Friday, April 15, 2016


Hello to all of my loyal followers.  I'm sure you noticed that things have been pretty quiet here on the blog.  I've realized that blogging isn't really the format for me, and I've started a youtube channel for all things costuming related.  I do hope you'll follow me there.

You can check out the channel trailer here:

And my first video here:

Tuesday, January 14, 2014

Mending a Corset

New Year.  New HSF.  And I'm most pleased that I was able to act on Resolve #1 so soon!  My early teens corset, needed some help: a couple of grommets had come loose and it was hideous plain.  So for Challenge #1, I repaired the grommets and added some lace across the top.

The Challenge: #1: Make do & Mend
Fabric: 100% cotton twill and cotton lace
Year: 1911-1915
Notions: Thread, lacing, grommets, lace
How historically accurate is it? Still a bit plain for this period, but much better with the addition of the lace.
Hours to complete: The mending: 1.5, the original construction: 4
First worn: Last year's Costume College
Total cost: The lace was in a bag full of trims at the Bargain Basement at CC, so probably around 9 cents for the mending!

Monday, January 6, 2014

Resolves for the New Year

It's a new year.  That means planning new costumes, but also I think it's time to revise my approach to costuming.  So, these are my mantras for 2014:
  1. Nothing is ever done.  This is a very bad habit of mine.  I put my head down and power through the last few hours of a project, and then I mentally stamp the "DONE" label on it and never want to touch it again.  This generally means that things don't have enough trim, an all too common costuming fault.  So this year I am giving myself permission to put something down for a bit (maybe even wear it!),  but still continue to make it better.
  2. Iron like Rory.  Have you taken Rory Cunnningham's class on ironing at Costume College?  You really, really need to.  In fact, it's a couple of years for me, so I think I'm due for a booster.  He talks about letting fabric rest after ironing and how to deal with right angles and tight spaces.  And now I have no excuses because I got TWO pressing hams for Christmas.
  3. THINK.  Have you ever had to unpick half of your drawers because you accidentally sewed two right legs.  I don't recommend it.  For 2014, I'm stealing a motto from carpentry: measure twice, cut once.
What are you guys doing to double down on prettiness and efficiency?

Sunday, November 3, 2013

Early Teens Underthings

Huzzah!  There's another HSF challenge that I can do!  Here's my submission for #23: Gratitude.  It's an early 1910's chemise.  Who am I grateful to?  Lauren from Wearing History for her totally fab tutorial on lace insertion!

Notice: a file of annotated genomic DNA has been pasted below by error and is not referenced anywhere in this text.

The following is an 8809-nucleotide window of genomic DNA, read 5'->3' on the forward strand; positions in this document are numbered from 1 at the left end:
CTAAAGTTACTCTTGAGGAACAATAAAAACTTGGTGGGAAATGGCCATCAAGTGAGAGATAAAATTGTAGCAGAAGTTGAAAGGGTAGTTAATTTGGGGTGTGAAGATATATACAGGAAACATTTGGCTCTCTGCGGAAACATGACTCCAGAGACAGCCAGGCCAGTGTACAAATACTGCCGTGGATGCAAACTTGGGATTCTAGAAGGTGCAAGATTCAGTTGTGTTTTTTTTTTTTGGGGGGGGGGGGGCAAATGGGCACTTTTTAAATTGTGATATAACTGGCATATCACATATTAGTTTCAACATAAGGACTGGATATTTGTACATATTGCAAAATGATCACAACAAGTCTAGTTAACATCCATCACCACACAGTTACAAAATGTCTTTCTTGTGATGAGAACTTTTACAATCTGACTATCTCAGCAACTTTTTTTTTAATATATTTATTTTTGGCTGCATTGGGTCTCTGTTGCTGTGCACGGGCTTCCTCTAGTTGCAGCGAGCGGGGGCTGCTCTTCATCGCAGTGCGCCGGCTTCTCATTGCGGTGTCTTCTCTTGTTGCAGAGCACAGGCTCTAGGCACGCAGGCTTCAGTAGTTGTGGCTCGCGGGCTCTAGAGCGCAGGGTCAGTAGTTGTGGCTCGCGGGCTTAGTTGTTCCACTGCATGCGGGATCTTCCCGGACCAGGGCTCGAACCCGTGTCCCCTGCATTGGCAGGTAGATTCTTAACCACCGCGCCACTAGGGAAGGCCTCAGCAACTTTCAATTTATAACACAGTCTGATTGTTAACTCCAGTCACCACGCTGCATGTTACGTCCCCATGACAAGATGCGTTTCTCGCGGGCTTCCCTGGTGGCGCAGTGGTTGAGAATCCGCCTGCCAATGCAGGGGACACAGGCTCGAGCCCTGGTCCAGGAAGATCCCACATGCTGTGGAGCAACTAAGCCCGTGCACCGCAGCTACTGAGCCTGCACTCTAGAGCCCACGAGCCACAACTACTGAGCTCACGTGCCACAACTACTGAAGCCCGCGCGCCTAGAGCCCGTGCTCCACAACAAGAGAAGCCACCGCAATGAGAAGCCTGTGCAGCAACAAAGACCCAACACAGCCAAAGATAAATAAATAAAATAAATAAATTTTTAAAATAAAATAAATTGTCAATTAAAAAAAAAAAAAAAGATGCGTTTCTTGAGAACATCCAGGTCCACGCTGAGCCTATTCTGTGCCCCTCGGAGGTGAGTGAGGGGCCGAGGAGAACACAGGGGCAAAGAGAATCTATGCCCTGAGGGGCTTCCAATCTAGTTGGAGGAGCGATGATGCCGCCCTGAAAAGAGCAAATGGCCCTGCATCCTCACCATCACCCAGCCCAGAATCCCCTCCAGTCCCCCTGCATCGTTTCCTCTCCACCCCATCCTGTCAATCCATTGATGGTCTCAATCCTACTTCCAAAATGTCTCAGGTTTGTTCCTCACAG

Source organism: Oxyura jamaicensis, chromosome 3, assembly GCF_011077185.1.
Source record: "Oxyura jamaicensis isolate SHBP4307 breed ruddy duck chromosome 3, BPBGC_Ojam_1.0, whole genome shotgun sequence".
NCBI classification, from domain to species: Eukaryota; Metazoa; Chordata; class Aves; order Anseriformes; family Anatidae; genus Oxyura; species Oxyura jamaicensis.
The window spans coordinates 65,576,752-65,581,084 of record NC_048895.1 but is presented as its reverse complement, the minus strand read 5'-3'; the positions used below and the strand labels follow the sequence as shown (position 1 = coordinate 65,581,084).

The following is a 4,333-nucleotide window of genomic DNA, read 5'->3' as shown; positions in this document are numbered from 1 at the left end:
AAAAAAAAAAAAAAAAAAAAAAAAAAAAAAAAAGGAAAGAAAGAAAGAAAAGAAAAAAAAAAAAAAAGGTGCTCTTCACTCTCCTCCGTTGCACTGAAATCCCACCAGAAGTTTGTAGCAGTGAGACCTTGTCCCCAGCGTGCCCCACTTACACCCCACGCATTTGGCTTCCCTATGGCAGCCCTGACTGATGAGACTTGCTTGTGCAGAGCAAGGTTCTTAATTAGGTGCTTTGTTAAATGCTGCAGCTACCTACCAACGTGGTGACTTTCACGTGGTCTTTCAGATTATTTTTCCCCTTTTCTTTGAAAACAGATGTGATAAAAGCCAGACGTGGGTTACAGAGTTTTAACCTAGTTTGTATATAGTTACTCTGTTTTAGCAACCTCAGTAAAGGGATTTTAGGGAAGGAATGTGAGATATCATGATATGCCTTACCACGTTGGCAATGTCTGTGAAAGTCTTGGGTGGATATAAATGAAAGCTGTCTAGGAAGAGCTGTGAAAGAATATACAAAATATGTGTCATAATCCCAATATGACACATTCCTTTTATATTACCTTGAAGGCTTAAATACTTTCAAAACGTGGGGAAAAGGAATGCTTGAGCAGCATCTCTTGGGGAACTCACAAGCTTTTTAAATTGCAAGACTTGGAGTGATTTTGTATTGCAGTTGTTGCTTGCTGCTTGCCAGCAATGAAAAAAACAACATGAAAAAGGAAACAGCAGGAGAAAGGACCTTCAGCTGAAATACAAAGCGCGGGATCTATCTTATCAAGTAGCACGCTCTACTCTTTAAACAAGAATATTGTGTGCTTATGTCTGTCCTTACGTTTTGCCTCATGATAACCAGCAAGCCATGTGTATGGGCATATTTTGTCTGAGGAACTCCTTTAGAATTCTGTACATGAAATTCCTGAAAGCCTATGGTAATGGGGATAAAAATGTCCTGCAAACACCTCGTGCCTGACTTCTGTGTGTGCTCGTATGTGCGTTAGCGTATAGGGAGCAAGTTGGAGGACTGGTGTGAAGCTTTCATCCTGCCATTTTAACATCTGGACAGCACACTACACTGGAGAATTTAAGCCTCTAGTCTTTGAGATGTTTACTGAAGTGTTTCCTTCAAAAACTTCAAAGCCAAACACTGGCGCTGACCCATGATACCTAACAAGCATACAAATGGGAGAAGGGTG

For the pictures, I decided to wear a black tank top under the chemise (a) so that my grandmother can read this blog, and (b) to make the insertion and tucks easier to see.

The Challenge: #23: Gratitude
Fabric: 100% cotton
Pattern: Past Patterns 9206: Ladies' and Misses' Dart-Fitted Princess Slip: Circa 1910-1912.  I made the knee-length version, and didn't sew the darts to make it a chemise, rather than a slip.
Year: 1910-1913
Notions: Thread, lace, self bias-tape to attach the ruffle
How historically accurate is it? I think it's pretty gosh darn accurate except for my not-so-straight tucks.  It's also a bit light on silly frills; I'll just be a middle-class Edwardian
Hours to complete: 4
First worn: This photoshoot, not sure when I'll get around to wearing it in front of actual humans
Total cost: Fabric: $9.00, lace: $12.00

I made the corset back in the summer, so it doesn't qualify for the HSF, but I wanted to give credit to Jo at Bridges on the Body, for hosting the 1911 corset sew-a-long, which is where I got the pattern.

The tank's built-in bra was fighting with the corset, so I couldn't lace it up properly.  Hence the wrinkly top.

Tuesday, July 30, 2013

Doin' Up the Pemberleys

After owning these shoes for, what, 18 months?  I have finally gotten around to painting them.  Oh, Costume College, where would I be if I didn't have your deadlines?

My inspiration was this pair from the Met:


Date: 1790–1810

Culture: European

Medium: leather, silk, metal

Dimensions: 3 x 10 1/2 in. (7.6 x 26.7 cm)

Credit Line: Brooklyn Museum Costume Collection at The Metropolitan Museum of Art, Gift of the Brooklyn Museum, 2009; Gift of Herman Delman, 1954